As a pet parent I try my best to keep all detergents, alcohol, cleaning agents and other household items that could pose danger to my pets’ life out of their reach at all times.
Unfortunately, cats are known for their undying curiosity, as well as for choosing puzzling hiding spots. As such, no preventative measures can ever be too excessive when it comes to feline furballs and their safety.
Some cleaning suppliers claim their products are completely safe for children and pets. Nevertheless, if you take a look at their labels carefully, you’ll see that the chemicals used in those detergents can actually harm your otherwise healthy pet – sometimes even to a lethal extent.
One particular brand gained widespread popularity over the controversial claims that it markets its products as safe for cats, dogs and other pets while selling the exact opposite. That brand is Swiffer and the products in question are Swiffer’s WetJets. Today I’m focusing on the Swiffer WetJets controversy in further detail.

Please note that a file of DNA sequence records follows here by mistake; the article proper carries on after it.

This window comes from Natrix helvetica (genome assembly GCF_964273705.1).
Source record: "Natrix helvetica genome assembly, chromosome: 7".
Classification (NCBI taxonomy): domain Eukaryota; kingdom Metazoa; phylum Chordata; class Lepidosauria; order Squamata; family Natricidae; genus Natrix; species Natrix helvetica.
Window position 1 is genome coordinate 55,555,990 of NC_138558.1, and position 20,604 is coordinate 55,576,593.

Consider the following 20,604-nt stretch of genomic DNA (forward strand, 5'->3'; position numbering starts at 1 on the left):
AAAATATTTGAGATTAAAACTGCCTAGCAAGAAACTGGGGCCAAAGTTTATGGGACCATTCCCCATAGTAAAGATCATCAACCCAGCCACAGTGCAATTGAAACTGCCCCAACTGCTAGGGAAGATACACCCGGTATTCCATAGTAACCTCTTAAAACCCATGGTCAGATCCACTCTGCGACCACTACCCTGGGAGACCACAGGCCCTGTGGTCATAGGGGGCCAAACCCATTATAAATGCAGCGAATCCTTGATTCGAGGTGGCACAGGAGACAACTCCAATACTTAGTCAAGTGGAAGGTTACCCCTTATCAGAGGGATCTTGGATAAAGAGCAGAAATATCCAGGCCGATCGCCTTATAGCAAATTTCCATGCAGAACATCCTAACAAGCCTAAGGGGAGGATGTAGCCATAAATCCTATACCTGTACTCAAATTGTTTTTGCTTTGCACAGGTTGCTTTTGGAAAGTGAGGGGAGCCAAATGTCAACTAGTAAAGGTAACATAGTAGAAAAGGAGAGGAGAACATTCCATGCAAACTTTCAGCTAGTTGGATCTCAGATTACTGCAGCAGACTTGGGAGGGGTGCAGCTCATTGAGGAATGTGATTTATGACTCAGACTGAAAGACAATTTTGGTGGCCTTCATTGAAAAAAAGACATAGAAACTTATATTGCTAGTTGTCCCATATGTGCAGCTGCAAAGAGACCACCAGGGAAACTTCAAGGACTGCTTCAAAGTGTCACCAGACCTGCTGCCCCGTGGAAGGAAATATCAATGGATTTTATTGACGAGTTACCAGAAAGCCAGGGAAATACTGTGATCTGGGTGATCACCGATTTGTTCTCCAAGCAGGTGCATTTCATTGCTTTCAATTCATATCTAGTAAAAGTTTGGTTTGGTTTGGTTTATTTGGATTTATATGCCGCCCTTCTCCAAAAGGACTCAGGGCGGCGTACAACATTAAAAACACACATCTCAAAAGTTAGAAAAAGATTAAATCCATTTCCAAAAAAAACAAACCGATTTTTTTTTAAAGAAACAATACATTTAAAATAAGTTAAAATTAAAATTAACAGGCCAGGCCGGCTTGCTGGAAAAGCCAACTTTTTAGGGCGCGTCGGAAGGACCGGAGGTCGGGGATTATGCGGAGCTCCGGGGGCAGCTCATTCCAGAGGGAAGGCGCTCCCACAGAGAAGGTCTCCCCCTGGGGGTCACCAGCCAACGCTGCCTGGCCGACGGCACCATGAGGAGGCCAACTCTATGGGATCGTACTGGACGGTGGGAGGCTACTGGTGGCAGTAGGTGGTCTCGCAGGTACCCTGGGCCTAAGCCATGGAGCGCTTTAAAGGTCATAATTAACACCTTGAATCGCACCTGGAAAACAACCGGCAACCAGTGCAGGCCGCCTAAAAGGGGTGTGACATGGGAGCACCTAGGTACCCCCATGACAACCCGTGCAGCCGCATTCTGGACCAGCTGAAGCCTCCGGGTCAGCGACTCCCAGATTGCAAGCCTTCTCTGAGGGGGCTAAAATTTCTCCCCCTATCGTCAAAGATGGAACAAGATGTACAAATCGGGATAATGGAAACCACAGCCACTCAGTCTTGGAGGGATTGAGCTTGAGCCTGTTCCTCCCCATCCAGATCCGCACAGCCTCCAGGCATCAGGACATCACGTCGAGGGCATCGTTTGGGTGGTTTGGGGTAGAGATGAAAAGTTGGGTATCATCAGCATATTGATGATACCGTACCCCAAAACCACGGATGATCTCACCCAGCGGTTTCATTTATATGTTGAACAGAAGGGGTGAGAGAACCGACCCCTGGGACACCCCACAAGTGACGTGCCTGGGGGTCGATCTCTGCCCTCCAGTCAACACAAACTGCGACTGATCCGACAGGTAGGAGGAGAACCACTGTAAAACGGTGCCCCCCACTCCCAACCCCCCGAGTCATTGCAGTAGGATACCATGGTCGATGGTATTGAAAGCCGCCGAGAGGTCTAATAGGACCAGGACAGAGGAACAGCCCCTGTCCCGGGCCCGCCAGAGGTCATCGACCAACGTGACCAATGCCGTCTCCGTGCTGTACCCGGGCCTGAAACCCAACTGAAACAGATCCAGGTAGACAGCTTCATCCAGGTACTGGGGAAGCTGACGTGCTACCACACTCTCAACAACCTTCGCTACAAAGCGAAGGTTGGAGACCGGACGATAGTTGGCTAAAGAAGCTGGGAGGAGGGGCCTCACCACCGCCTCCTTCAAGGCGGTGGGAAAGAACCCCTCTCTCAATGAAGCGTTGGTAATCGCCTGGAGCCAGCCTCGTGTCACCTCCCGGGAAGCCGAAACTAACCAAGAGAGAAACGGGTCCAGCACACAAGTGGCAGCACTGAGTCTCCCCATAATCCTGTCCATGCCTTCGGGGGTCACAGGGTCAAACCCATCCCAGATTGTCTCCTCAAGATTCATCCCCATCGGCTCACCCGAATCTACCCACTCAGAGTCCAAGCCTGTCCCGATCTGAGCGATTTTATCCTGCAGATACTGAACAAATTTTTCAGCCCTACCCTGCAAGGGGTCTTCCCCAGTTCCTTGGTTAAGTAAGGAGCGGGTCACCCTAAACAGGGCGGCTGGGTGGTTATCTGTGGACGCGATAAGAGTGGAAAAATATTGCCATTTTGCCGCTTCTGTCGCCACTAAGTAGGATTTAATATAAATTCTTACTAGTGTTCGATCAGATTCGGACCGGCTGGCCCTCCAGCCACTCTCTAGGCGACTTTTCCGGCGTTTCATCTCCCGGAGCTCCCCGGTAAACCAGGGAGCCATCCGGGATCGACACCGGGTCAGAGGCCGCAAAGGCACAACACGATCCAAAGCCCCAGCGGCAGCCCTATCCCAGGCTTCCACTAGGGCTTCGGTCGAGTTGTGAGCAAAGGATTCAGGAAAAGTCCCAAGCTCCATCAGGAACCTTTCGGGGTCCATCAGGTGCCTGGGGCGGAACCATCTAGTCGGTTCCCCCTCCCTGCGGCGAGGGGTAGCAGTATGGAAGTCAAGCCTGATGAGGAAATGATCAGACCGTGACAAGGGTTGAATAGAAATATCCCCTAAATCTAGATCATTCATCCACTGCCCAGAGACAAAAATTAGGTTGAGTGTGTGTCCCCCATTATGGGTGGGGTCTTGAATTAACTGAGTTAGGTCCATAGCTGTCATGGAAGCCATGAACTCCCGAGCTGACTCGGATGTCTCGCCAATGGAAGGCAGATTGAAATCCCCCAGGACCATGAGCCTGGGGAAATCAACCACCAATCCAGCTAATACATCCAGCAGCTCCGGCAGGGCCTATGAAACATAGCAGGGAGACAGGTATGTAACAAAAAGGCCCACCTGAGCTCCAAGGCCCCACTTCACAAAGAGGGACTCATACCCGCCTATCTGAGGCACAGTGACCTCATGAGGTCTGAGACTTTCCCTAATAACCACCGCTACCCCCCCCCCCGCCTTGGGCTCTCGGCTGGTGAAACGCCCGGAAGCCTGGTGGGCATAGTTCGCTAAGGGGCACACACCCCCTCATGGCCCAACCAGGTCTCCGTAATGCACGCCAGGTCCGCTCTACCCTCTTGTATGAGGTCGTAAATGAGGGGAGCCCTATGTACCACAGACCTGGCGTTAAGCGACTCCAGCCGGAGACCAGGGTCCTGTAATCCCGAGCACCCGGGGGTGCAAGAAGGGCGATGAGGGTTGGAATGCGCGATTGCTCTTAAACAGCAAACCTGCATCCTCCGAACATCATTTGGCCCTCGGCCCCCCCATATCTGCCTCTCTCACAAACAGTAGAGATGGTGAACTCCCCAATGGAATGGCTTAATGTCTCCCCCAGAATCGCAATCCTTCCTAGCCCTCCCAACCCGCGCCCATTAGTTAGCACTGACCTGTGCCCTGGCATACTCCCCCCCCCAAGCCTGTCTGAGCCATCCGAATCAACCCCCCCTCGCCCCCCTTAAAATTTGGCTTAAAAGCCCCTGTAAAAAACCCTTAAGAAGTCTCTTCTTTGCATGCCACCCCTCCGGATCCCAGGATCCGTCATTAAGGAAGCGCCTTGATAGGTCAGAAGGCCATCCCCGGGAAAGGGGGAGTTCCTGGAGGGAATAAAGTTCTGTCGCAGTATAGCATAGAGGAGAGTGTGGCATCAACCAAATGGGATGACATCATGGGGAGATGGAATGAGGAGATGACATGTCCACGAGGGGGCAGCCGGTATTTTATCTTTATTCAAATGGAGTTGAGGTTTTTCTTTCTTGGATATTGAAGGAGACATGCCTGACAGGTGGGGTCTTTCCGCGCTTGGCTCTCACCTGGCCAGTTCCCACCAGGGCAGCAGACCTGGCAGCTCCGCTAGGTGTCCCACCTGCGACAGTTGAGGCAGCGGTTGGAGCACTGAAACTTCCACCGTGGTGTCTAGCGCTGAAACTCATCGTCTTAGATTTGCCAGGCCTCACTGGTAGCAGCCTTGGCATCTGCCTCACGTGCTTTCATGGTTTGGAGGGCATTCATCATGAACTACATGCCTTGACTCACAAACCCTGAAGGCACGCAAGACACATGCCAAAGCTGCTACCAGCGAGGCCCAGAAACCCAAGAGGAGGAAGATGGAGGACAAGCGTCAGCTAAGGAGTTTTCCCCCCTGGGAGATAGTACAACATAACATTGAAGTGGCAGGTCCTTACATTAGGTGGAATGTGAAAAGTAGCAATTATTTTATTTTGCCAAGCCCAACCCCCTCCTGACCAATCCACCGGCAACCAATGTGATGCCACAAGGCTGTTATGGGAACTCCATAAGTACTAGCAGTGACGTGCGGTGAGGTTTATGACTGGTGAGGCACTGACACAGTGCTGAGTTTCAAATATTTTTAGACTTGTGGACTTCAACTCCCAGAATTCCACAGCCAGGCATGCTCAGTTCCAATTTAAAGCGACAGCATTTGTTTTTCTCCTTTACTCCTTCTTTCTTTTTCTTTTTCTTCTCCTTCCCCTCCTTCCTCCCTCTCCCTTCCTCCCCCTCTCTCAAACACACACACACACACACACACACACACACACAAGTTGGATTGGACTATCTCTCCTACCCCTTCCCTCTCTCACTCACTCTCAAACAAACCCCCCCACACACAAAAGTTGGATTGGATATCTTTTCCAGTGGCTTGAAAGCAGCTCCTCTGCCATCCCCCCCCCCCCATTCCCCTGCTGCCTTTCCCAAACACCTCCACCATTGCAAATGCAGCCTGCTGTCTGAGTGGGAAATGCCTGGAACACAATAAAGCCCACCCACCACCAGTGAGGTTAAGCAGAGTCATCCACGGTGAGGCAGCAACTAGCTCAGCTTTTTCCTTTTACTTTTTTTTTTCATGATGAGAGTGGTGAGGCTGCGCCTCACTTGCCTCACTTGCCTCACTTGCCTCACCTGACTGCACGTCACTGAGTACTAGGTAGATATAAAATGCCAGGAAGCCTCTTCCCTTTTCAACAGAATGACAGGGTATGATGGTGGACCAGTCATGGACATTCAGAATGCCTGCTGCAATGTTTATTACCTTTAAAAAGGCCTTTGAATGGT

You might have heard about them. Or maybe you’re just wondering about the real truth, why people are saying Swiffer WetJets are toxic and whether they’re actually safe for cats. I’ll tell you the entire story.
What are Swiffer WetJets?
To put it simply, WetJet is a floor cleaner sold under the Swiffer brand.